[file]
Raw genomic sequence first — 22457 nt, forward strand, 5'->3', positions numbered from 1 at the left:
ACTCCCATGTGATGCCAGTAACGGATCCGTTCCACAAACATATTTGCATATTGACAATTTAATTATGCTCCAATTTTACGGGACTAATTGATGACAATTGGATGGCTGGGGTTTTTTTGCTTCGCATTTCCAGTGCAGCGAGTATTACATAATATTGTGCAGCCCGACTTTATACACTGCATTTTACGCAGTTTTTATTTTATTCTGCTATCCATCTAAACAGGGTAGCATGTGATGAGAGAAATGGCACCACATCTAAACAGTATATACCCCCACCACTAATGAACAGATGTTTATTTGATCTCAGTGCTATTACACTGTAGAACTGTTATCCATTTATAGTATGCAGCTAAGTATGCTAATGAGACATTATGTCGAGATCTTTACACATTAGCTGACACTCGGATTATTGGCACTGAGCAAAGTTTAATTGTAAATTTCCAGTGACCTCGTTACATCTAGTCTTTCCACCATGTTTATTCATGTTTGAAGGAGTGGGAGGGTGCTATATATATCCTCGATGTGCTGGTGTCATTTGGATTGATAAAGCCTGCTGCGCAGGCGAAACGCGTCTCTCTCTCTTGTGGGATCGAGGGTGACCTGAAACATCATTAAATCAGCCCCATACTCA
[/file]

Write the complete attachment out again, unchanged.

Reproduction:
Raw genomic sequence first — 22457 nt, forward strand, 5'->3', positions numbered from 1 at the left:
ACTCCCATGTGATGCCAGTAACGGATCCGTTCCACAAACATATTTGCATATTGACAATTTAATTATGCTCCAATTTTACGGGACTAATTGATGACAATTGGATGGCTGGGGTTTTTTTGCTTCGCATTTCCAGTGCAGCGAGTATTACATAATATTGTGCAGCCCGACTTTATACACTGCATTTTACGCAGTTTTTATTTTATTCTGCTATCCATCTAAACAGGGTAGCATGTGATGAGAGAAATGGCACCACATCTAAACAGTATATACCCCCACCACTAATGAACAGATGTTTATTTGATCTCAGTGCTATTACACTGTAGAACTGTTATCCATTTATAGTATGCAGCTAAGTATGCTAATGAGACATTATGTCGAGATCTTTACACATTAGCTGACACTCGGATTATTGGCACTGAGCAAAGTTTAATTGTAAATTTCCAGTGACCTCGTTACATCTAGTCTTTCCACCATGTTTATTCATGTTTGAAGGAGTGGGAGGGTGCTATATATATCCTCGATGTGCTGGTGTCATTTGGATTGATAAAGCCTGCTGCGCAGGCGAAACGCGTCTCTCTCTCTTGTGGGATCGAGGGTGACCTGAAACATCATTAAATCAGCCCCATACTCA